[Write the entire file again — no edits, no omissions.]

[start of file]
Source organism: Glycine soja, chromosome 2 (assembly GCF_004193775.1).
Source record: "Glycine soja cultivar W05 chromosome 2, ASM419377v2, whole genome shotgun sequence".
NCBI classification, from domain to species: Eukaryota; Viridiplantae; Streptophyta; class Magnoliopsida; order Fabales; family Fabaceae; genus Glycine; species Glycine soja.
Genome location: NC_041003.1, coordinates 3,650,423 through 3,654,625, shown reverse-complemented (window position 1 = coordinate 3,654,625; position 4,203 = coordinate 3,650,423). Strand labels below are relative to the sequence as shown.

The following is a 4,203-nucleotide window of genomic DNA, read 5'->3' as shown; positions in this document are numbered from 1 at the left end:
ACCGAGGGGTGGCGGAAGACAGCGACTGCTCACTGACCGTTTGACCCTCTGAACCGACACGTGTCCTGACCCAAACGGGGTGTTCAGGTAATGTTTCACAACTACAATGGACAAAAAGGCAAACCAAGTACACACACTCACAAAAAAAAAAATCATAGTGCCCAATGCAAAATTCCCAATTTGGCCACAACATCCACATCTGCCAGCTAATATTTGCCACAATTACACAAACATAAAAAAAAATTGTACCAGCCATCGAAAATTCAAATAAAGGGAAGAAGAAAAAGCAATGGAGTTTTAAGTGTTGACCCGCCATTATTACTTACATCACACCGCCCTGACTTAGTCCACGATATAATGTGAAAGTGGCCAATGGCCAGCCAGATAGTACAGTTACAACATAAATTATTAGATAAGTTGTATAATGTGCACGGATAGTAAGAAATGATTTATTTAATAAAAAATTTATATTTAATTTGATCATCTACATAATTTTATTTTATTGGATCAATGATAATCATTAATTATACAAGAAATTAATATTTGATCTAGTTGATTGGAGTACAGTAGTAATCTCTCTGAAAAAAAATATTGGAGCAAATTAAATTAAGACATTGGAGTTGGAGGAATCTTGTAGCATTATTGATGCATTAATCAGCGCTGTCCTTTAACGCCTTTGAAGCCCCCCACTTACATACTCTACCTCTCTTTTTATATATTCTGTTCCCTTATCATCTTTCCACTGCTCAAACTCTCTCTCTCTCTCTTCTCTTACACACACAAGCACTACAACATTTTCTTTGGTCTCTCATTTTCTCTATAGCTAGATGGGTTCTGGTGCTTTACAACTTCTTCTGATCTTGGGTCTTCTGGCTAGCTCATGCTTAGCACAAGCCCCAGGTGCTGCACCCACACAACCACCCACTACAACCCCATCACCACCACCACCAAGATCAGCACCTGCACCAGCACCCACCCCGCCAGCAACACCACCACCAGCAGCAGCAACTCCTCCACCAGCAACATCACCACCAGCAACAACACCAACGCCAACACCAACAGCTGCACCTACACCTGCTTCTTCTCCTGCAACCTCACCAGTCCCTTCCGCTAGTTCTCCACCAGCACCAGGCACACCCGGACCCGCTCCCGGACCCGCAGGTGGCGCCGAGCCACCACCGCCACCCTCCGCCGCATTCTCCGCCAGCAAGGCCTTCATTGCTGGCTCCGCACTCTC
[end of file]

Source organism: Glycine soja, chromosome 2 (assembly GCF_004193775.1).
Source record: "Glycine soja cultivar W05 chromosome 2, ASM419377v2, whole genome shotgun sequence".
NCBI classification, from domain to species: Eukaryota; Viridiplantae; Streptophyta; class Magnoliopsida; order Fabales; family Fabaceae; genus Glycine; species Glycine soja.
Genome location: NC_041003.1, coordinates 3,650,423 through 3,654,625, shown reverse-complemented (window position 1 = coordinate 3,654,625; position 4,203 = coordinate 3,650,423). Strand labels below are relative to the sequence as shown.

The following is a 4,203-nucleotide window of genomic DNA, read 5'->3' as shown; positions in this document are numbered from 1 at the left end:
ACCGAGGGGTGGCGGAAGACAGCGACTGCTCACTGACCGTTTGACCCTCTGAACCGACACGTGTCCTGACCCAAACGGGGTGTTCAGGTAATGTTTCACAACTACAATGGACAAAAAGGCAAACCAAGTACACACACTCACAAAAAAAAAAATCATAGTGCCCAATGCAAAATTCCCAATTTGGCCACAACATCCACATCTGCCAGCTAATATTTGCCACAATTACACAAACATAAAAAAAAATTGTACCAGCCATCGAAAATTCAAATAAAGGGAAGAAGAAAAAGCAATGGAGTTTTAAGTGTTGACCCGCCATTATTACTTACATCACACCGCCCTGACTTAGTCCACGATATAATGTGAAAGTGGCCAATGGCCAGCCAGATAGTACAGTTACAACATAAATTATTAGATAAGTTGTATAATGTGCACGGATAGTAAGAAATGATTTATTTAATAAAAAATTTATATTTAATTTGATCATCTACATAATTTTATTTTATTGGATCAATGATAATCATTAATTATACAAGAAATTAATATTTGATCTAGTTGATTGGAGTACAGTAGTAATCTCTCTGAAAAAAAATATTGGAGCAAATTAAATTAAGACATTGGAGTTGGAGGAATCTTGTAGCATTATTGATGCATTAATCAGCGCTGTCCTTTAACGCCTTTGAAGCCCCCCACTTACATACTCTACCTCTCTTTTTATATATTCTGTTCCCTTATCATCTTTCCACTGCTCAAACTCTCTCTCTCTCTCTTCTCTTACACACACAAGCACTACAACATTTTCTTTGGTCTCTCATTTTCTCTATAGCTAGATGGGTTCTGGTGCTTTACAACTTCTTCTGATCTTGGGTCTTCTGGCTAGCTCATGCTTAGCACAAGCCCCAGGTGCTGCACCCACACAACCACCCACTACAACCCCATCACCACCACCACCAAGATCAGCACCTGCACCAGCACCCACCCCGCCAGCAACACCACCACCAGCAGCAGCAACTCCTCCACCAGCAACATCACCACCAGCAACAACACCAACGCCAACACCAACAGCTGCACCTACACCTGCTTCTTCTCCTGCAACCTCACCAGTCCCTTCCGCTAGTTCTCCACCAGCACCAGGCACACCCGGACCCGCTCCCGGACCCGCAGGTGGCGCCGAGCCACCACCGCCACCCTCCGCCGCATTCTCCGCCAGCAAGGCCTTCATTGCTGGCTCCGCACTCTC